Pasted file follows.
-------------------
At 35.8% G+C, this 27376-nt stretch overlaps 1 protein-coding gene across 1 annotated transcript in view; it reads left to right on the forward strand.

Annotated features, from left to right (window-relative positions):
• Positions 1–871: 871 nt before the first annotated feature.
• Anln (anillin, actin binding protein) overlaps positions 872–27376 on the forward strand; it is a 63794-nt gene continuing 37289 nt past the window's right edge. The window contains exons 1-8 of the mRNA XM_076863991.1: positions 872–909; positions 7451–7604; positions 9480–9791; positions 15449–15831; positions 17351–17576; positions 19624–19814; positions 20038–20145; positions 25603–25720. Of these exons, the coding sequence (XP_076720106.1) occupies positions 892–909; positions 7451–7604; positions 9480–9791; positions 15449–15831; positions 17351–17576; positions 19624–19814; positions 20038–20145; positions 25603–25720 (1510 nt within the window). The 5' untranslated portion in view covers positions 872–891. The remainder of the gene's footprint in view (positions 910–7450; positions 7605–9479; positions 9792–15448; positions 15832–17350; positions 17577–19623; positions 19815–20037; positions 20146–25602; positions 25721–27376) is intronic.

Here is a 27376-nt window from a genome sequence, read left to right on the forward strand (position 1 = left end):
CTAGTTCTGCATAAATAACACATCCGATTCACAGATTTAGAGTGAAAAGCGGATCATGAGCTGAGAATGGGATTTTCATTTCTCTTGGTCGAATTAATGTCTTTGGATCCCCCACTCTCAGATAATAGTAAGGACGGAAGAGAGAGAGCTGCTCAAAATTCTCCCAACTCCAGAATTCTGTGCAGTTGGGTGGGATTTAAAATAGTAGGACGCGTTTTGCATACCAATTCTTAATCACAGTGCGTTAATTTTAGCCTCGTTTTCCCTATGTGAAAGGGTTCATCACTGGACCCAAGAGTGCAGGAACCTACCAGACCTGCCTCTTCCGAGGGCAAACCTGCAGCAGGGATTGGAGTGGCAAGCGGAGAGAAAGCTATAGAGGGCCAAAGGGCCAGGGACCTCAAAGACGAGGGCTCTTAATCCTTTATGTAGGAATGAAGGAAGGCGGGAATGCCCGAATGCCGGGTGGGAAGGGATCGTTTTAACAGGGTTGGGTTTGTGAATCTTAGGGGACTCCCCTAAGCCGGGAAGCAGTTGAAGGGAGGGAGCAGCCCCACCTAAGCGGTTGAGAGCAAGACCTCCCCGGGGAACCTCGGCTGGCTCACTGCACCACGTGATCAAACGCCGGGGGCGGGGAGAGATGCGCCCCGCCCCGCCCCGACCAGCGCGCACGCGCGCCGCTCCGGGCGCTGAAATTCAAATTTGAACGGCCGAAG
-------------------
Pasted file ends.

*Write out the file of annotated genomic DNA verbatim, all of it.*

At 35.8% G+C, this 27376-nt stretch overlaps 1 protein-coding gene across 1 annotated transcript in view; it reads left to right on the forward strand.

Annotated features, from left to right (window-relative positions):
• Positions 1–871: 871 nt before the first annotated feature.
• Anln (anillin, actin binding protein) overlaps positions 872–27376 on the forward strand; it is a 63794-nt gene continuing 37289 nt past the window's right edge. The window contains exons 1-8 of the mRNA XM_076863991.1: positions 872–909; positions 7451–7604; positions 9480–9791; positions 15449–15831; positions 17351–17576; positions 19624–19814; positions 20038–20145; positions 25603–25720. Of these exons, the coding sequence (XP_076720106.1) occupies positions 892–909; positions 7451–7604; positions 9480–9791; positions 15449–15831; positions 17351–17576; positions 19624–19814; positions 20038–20145; positions 25603–25720 (1510 nt within the window). The 5' untranslated portion in view covers positions 872–891. The remainder of the gene's footprint in view (positions 910–7450; positions 7605–9479; positions 9792–15448; positions 15832–17350; positions 17577–19623; positions 19815–20037; positions 20146–25602; positions 25721–27376) is intronic.

Here is a 27376-nt window from a genome sequence, read left to right on the forward strand (position 1 = left end):
CTAGTTCTGCATAAATAACACATCCGATTCACAGATTTAGAGTGAAAAGCGGATCATGAGCTGAGAATGGGATTTTCATTTCTCTTGGTCGAATTAATGTCTTTGGATCCCCCACTCTCAGATAATAGTAAGGACGGAAGAGAGAGAGCTGCTCAAAATTCTCCCAACTCCAGAATTCTGTGCAGTTGGGTGGGATTTAAAATAGTAGGACGCGTTTTGCATACCAATTCTTAATCACAGTGCGTTAATTTTAGCCTCGTTTTCCCTATGTGAAAGGGTTCATCACTGGACCCAAGAGTGCAGGAACCTACCAGACCTGCCTCTTCCGAGGGCAAACCTGCAGCAGGGATTGGAGTGGCAAGCGGAGAGAAAGCTATAGAGGGCCAAAGGGCCAGGGACCTCAAAGACGAGGGCTCTTAATCCTTTATGTAGGAATGAAGGAAGGCGGGAATGCCCGAATGCCGGGTGGGAAGGGATCGTTTTAACAGGGTTGGGTTTGTGAATCTTAGGGGACTCCCCTAAGCCGGGAAGCAGTTGAAGGGAGGGAGCAGCCCCACCTAAGCGGTTGAGAGCAAGACCTCCCCGGGGAACCTCGGCTGGCTCACTGCACCACGTGATCAAACGCCGGGGGCGGGGAGAGATGCGCCCCGCCCCGCCCCGACCAGCGCGCACGCGCGCCGCTCCGGGCGCTGAAATTCAAATTTGAACGGCCGAAG